Affordable Housing Investments and Transparency Should Be Council Priorities During Committee Markups

Mayor Bowser’s budget proposal leverages American Rescue Plan dollars for unprecedented increases in affordable housing production and preservation. To realize the fruits of that investment, however, more transparency is needed around plans for targeting assistance to residents with the lowest incomes. Furthermore, the Mayor’s budget misses other key opportunities to address DC’s housing crisis, like adequate funding for public housing repairs and additional tenant-based vouchers—areas that the Council should prioritize in order to create a more inclusive, equitable city. 

Strong Investments in Housing Production but Plans for Execution Unclear 

The Mayor’s proposed $400 million for the Housing Production Trust Fund (HPTF) in fiscal years 2021 and 2022 is historic and, if targeted as statutorily required, would go a long way in helping the District alleviate its affordable housing crisis. Doing so requires using District dollars to produce and preserve deeply affordable housing, defined as housing that’s affordable to households earning between zero and 30 percent of the DC median income (or $37,800 for a household of four). As of 2020, the District requires by law that 50 percent of HPTF resources support housing for these extremely low-income residents. In the preceding six years, that requirement was 40 percent and the Department of Housing and Community Development (DHCD), which administers the trust fund, met it just once.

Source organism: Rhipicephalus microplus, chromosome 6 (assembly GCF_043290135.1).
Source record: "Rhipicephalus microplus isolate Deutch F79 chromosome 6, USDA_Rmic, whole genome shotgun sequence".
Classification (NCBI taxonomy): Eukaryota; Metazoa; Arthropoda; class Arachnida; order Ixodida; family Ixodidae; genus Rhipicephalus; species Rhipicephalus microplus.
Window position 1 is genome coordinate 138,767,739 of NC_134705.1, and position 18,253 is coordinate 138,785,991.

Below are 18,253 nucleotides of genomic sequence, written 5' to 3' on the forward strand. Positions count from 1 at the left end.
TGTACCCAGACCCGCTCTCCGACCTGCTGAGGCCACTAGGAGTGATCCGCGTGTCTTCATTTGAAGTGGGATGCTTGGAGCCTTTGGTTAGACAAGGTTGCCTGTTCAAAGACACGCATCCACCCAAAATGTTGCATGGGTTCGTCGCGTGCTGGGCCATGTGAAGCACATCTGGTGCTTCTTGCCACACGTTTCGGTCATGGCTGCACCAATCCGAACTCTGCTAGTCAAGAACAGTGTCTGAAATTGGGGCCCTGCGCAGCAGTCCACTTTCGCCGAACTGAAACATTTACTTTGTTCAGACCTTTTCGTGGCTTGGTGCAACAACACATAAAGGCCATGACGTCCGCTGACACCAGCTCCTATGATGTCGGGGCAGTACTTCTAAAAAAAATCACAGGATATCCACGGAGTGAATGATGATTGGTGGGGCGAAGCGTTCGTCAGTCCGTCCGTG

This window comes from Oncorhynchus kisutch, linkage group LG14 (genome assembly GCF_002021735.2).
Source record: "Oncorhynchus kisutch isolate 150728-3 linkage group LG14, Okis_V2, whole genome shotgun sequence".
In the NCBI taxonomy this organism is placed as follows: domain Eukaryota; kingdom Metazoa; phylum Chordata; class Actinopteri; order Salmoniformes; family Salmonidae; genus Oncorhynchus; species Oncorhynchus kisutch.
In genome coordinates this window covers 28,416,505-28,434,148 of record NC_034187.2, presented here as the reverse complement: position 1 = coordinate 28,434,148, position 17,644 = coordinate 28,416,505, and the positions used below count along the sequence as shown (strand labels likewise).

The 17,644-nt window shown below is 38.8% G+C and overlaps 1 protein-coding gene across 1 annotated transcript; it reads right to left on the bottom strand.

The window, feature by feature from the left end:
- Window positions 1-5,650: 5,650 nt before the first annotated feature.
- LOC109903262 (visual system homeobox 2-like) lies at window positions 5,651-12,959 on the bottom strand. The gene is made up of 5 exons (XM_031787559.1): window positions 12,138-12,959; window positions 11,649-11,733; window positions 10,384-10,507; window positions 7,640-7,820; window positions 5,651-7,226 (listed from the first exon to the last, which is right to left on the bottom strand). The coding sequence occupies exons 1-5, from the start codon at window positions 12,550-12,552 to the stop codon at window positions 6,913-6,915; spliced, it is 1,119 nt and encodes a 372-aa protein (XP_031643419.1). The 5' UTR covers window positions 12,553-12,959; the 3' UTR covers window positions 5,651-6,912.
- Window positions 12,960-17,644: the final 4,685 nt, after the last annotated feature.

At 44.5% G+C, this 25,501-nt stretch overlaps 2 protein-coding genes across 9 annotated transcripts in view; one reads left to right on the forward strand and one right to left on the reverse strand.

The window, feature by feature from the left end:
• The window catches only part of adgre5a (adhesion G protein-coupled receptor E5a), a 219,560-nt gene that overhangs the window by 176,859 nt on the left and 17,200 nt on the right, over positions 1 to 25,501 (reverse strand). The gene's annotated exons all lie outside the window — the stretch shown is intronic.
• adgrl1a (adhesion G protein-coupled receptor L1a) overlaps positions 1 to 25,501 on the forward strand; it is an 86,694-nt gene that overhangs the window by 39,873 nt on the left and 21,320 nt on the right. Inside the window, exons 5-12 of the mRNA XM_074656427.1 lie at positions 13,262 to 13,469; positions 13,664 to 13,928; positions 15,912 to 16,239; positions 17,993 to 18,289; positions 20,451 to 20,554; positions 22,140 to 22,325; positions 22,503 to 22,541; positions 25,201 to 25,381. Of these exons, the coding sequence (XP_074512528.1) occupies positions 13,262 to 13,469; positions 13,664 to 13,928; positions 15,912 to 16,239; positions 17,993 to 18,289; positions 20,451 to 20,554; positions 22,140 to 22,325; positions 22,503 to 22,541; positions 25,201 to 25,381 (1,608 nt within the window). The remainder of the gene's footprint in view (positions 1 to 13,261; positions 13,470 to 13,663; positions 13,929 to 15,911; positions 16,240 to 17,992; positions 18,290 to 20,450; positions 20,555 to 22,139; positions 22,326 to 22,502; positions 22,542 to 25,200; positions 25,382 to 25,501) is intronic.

DHCD has failed to meet its statutory targets due in large part to the inadequate operating subsidies provided through the Project Based Local Rent Supplement Program (LRSP). During a Budget Oversight Hearing on June 22, DHCD shared a breakdown of the funds for this program (Figure 1), showing a total of over $50 million in funding for new project based LRSP vouchers over the course of the four-year financial plan. DHCD stated that, for the first time, the annual incremental increases for the program were estimated based on the number of units that the agency intends to fund in order to meet statutory affordability requirements. 

Figure 1

DCFPI urges the Committee to require that DHCD publish their plan for meeting the statutory requirement that 50 percent of HPTF funds be used to produce deeply affordable housing in FY 2022 and beyond. This plan should include DHCD’s assumptions about the per-unit operating subsidies required to achieve its estimated number of deeply affordable units in HPTF projects.  Additionally, the Council can ensure that HPTF dollars meet the District’s most urgent needs by adopting legislation similar to the HPTF Transparency Amendment Act of 2019, which had it passed, would have required public justification of decisions made during the consolidated Request for Proposals selection process. 

Public Housing Repair Gets One-Third of What’s Needed and Funding Goes to One Project